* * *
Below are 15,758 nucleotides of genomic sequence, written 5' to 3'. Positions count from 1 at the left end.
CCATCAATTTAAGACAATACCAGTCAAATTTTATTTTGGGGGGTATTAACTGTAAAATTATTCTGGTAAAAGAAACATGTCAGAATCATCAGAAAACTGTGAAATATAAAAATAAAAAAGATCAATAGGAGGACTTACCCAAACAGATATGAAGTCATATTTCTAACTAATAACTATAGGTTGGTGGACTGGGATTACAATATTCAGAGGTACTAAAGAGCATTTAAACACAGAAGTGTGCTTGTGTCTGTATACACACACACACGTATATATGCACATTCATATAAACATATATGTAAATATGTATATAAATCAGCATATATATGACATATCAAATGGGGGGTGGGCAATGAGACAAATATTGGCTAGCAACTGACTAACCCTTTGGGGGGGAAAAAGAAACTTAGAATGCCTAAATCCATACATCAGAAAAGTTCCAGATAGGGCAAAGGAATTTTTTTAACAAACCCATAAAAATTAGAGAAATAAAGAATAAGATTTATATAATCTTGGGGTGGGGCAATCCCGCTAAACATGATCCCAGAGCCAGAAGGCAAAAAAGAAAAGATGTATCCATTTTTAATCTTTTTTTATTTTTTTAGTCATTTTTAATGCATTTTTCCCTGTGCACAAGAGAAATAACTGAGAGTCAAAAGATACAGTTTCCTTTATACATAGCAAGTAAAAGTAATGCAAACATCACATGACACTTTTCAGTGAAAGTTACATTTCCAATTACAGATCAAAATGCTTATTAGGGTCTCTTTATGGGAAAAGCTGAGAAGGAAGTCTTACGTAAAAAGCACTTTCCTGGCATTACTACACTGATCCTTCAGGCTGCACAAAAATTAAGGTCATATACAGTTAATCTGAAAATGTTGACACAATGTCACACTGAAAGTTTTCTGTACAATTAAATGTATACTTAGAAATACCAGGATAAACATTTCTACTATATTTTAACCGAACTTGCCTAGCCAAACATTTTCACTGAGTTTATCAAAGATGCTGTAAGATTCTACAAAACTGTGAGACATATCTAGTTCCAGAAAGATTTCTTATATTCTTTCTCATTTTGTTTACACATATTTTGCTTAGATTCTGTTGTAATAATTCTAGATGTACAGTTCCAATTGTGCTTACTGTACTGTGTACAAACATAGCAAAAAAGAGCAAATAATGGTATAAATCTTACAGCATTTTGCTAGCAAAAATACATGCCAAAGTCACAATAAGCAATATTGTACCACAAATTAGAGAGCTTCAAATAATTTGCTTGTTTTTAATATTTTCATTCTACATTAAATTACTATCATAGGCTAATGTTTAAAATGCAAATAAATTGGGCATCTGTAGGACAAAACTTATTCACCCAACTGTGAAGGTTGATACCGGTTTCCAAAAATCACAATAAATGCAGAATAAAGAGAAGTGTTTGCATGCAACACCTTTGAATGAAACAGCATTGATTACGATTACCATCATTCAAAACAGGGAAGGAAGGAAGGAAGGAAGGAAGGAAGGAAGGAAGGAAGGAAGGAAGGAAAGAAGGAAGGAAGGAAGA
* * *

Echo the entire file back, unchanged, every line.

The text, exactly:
Below are 15,758 nucleotides of genomic sequence, written 5' to 3'. Positions count from 1 at the left end.
CCATCAATTTAAGACAATACCAGTCAAATTTTATTTTGGGGGGTATTAACTGTAAAATTATTCTGGTAAAAGAAACATGTCAGAATCATCAGAAAACTGTGAAATATAAAAATAAAAAAGATCAATAGGAGGACTTACCCAAACAGATATGAAGTCATATTTCTAACTAATAACTATAGGTTGGTGGACTGGGATTACAATATTCAGAGGTACTAAAGAGCATTTAAACACAGAAGTGTGCTTGTGTCTGTATACACACACACACGTATATATGCACATTCATATAAACATATATGTAAATATGTATATAAATCAGCATATATATGACATATCAAATGGGGGGTGGGCAATGAGACAAATATTGGCTAGCAACTGACTAACCCTTTGGGGGGGAAAAAGAAACTTAGAATGCCTAAATCCATACATCAGAAAAGTTCCAGATAGGGCAAAGGAATTTTTTTAACAAACCCATAAAAATTAGAGAAATAAAGAATAAGATTTATATAATCTTGGGGTGGGGCAATCCCGCTAAACATGATCCCAGAGCCAGAAGGCAAAAAAGAAAAGATGTATCCATTTTTAATCTTTTTTTATTTTTTTAGTCATTTTTAATGCATTTTTCCCTGTGCACAAGAGAAATAACTGAGAGTCAAAAGATACAGTTTCCTTTATACATAGCAAGTAAAAGTAATGCAAACATCACATGACACTTTTCAGTGAAAGTTACATTTCCAATTACAGATCAAAATGCTTATTAGGGTCTCTTTATGGGAAAAGCTGAGAAGGAAGTCTTACGTAAAAAGCACTTTCCTGGCATTACTACACTGATCCTTCAGGCTGCACAAAAATTAAGGTCATATACAGTTAATCTGAAAATGTTGACACAATGTCACACTGAAAGTTTTCTGTACAATTAAATGTATACTTAGAAATACCAGGATAAACATTTCTACTATATTTTAACCGAACTTGCCTAGCCAAACATTTTCACTGAGTTTATCAAAGATGCTGTAAGATTCTACAAAACTGTGAGACATATCTAGTTCCAGAAAGATTTCTTATATTCTTTCTCATTTTGTTTACACATATTTTGCTTAGATTCTGTTGTAATAATTCTAGATGTACAGTTCCAATTGTGCTTACTGTACTGTGTACAAACATAGCAAAAAAGAGCAAATAATGGTATAAATCTTACAGCATTTTGCTAGCAAAAATACATGCCAAAGTCACAATAAGCAATATTGTACCACAAATTAGAGAGCTTCAAATAATTTGCTTGTTTTTAATATTTTCATTCTACATTAAATTACTATCATAGGCTAATGTTTAAAATGCAAATAAATTGGGCATCTGTAGGACAAAACTTATTCACCCAACTGTGAAGGTTGATACCGGTTTCCAAAAATCACAATAAATGCAGAATAAAGAGAAGTGTTTGCATGCAACACCTTTGAATGAAACAGCATTGATTACGATTACCATCATTCAAAACAGGGAAGGAAGGAAGGAAGGAAGGAAGGAAGGAAGGAAGGAAGGAAGGAAGGAAAGAAGGAAGGAAGGAAGA